Publications by authors named "Christina Simoglou Karali"

2 Publications

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Selective blood-brain barrier permeabilisation of brain metastases by a type-1 receptor selective tumour necrosis factor mutein.

Neuro Oncol 2021 Jul 23. Epub 2021 Jul 23.

Cancer Research UK and Medical Research Council Oxford Institute for Radiation Oncology, Department of Oncology, University of Oxford, Oxford, UK.

Background: Metastasis to the brain is a major challenge with poor prognosis. The blood-brain barrier (BBB) is a significant impediment to effective treatment, being intact during the early stages of tumour development and heterogeneously permeable at later stages. Intravenous injection of tumour necrosis factor (TNF) selectively induces BBB permeabilisation at sites of brain micrometastasis, in a TNF type-1 receptor (TNFR1) dependent manner. Here, to enable clinical translation, we have developed a TNFR1-selective agonist variant of human TNF that induces BBB permeabilisation, whilst minimising potential toxicity.

Methods: A library of human TNF muteins (mutTNF) were generated and assessed for binding specificity to mouse and human TNFR1/2, endothelial permeabilising activity in vitro, potential immunogenicity and circulatory half-life. The permeabilising ability of the most promising variant was assessed in vivo in a model of brain metastasis.

Results: The primary mutTNF variant showed similar affinity for human TNFR1 than wild-type human TNF, similar affinity for mouse TNFR1 as wild-type mouse TNF, undetectable binding to human/mouse TNFR2, low potential immunogenicity and permeabilisation of an endothelial monolayer. Circulatory half-life was similar to mouse/human TNF and BBB permeabilisation was induced selectively at sites of micrometastases in vivo, with a time window of ≥24h and enabling delivery of agents within a therapeutically-relevant range (0.5-150kDa), including the clinically approved therapy, trastuzumab.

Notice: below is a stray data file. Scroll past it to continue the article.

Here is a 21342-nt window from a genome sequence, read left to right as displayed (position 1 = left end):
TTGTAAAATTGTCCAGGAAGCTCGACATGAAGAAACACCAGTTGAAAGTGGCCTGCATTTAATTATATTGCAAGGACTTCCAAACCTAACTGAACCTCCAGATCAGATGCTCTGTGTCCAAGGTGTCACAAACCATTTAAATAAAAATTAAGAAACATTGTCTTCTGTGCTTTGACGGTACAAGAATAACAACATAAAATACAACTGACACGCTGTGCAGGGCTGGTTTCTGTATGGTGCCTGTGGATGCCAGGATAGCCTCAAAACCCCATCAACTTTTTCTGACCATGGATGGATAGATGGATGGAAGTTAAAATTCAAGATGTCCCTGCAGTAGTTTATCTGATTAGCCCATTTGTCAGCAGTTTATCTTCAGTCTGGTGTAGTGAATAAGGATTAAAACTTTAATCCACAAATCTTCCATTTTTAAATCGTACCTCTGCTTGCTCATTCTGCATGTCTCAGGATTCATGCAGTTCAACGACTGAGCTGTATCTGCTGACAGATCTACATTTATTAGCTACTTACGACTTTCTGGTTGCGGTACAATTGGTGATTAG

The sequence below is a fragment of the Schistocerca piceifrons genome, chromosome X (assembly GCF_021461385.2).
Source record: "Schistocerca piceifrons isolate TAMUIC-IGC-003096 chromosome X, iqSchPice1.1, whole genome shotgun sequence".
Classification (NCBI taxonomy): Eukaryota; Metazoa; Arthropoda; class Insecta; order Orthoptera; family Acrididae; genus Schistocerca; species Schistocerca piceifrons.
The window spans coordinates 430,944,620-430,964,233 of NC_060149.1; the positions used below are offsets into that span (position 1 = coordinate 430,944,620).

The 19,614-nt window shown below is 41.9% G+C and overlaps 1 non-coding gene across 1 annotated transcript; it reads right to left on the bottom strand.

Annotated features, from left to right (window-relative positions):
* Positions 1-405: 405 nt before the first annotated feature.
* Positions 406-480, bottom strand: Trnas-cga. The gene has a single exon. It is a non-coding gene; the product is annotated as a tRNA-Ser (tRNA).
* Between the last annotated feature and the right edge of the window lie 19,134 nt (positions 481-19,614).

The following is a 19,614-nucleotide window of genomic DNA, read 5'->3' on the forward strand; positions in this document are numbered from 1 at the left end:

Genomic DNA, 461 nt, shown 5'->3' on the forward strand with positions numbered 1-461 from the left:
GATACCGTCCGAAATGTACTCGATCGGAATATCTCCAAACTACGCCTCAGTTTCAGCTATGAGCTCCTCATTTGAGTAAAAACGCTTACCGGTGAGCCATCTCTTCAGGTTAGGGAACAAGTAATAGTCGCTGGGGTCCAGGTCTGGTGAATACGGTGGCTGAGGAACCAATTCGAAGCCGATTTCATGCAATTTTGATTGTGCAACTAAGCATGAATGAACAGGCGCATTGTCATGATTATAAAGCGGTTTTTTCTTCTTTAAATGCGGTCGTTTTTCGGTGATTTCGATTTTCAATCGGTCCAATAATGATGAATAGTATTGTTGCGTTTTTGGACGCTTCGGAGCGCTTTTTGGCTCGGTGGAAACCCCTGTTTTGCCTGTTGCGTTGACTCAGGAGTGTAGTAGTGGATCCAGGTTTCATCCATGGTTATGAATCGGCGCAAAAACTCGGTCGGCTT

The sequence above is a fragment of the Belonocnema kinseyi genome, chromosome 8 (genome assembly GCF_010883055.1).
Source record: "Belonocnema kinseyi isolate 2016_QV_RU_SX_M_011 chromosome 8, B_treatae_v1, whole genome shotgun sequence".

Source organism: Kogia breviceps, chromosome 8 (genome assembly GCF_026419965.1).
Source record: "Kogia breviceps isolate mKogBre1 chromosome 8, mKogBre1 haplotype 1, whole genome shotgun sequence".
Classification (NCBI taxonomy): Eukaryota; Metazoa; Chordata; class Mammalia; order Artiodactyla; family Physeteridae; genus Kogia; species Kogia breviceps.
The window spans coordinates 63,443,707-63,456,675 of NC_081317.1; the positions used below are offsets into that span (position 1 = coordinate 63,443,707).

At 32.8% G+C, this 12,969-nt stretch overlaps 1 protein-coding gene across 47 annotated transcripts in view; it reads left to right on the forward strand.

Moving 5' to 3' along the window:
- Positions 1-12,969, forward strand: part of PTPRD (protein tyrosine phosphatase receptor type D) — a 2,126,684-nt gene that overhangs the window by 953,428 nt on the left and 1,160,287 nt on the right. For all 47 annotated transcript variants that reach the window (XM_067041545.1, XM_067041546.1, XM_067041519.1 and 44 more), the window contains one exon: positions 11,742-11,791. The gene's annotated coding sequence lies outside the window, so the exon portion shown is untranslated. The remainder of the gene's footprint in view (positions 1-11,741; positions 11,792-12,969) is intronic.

Conclusions: We have developed a clinically-translatable mutTNF that selectively opens the BBB at micrometastatic sites, whilst leaving the rest of the cerebrovasculature intact. This approach will open a window for brain metastasis treatment that currently does not exist.
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http://dx.doi.org/10.1093/neuonc/noab177DOI Listing
July 2021

A novel molecular magnetic resonance imaging agent targeting activated leukocyte cell adhesion molecule as demonstrated in mouse brain metastasis models.

J Cereb Blood Flow Metab 2021 07 5;41(7):1592-1607. Epub 2020 Nov 5.

Cancer Research UK and Medical Research Council Oxford Institute for Radiation Oncology, Department of Oncology, University of Oxford, Oxford, UK.

Molecular magnetic resonance imaging (MRI) allows visualization of biological processes at the molecular level. Upregulation of endothelial ALCAM (activated leukocyte cell adhesion molecule) is a key element for leukocyte recruitment in neurological disease. The aim of this study, therefore, was to develop a novel molecular MRI contrast agent, by conjugating anti-ALCAM antibodies to microparticles of iron oxide (MPIO), for detection of endothelial ALCAM expression . Binding specificity of ALCAM-MPIO was demonstrated under static and flow conditions. Subsequently, in a proof-of-concept study, mouse models of brain metastasis were induced by intracardial injection of brain-tropic human breast carcinoma, lung adenocarcinoma or melanoma cells to upregulate endothelial ALCAM. At selected time-points, mice were injected intravenously with ALCAM-MPIO, and ALCAM-MPIO induced hypointensities were observed on T*-weighted images in all three models. Post-gadolinium MRI confirmed an intact blood-brain barrier, indicating endoluminal binding. Correlation between endothelial ALCAM expression and ALCAM-MPIO binding was confirmed histologically. Statistical analysis indicated high sensitivity (80-90%) and specificity (79-83%) for detection of endothelial ALCAM with ALCAM-MPIO. Given reports of endothelial ALCAM upregulation in numerous neurological diseases, this advance in our ability to image ALCAM may yield substantial improvements for both diagnosis and targeted therapy.
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http://dx.doi.org/10.1177/0271678X20968943DOI Listing
http://www.ncbi.nlm.nih.gov/pmc/articles/PMC8217895PMC
July 2021
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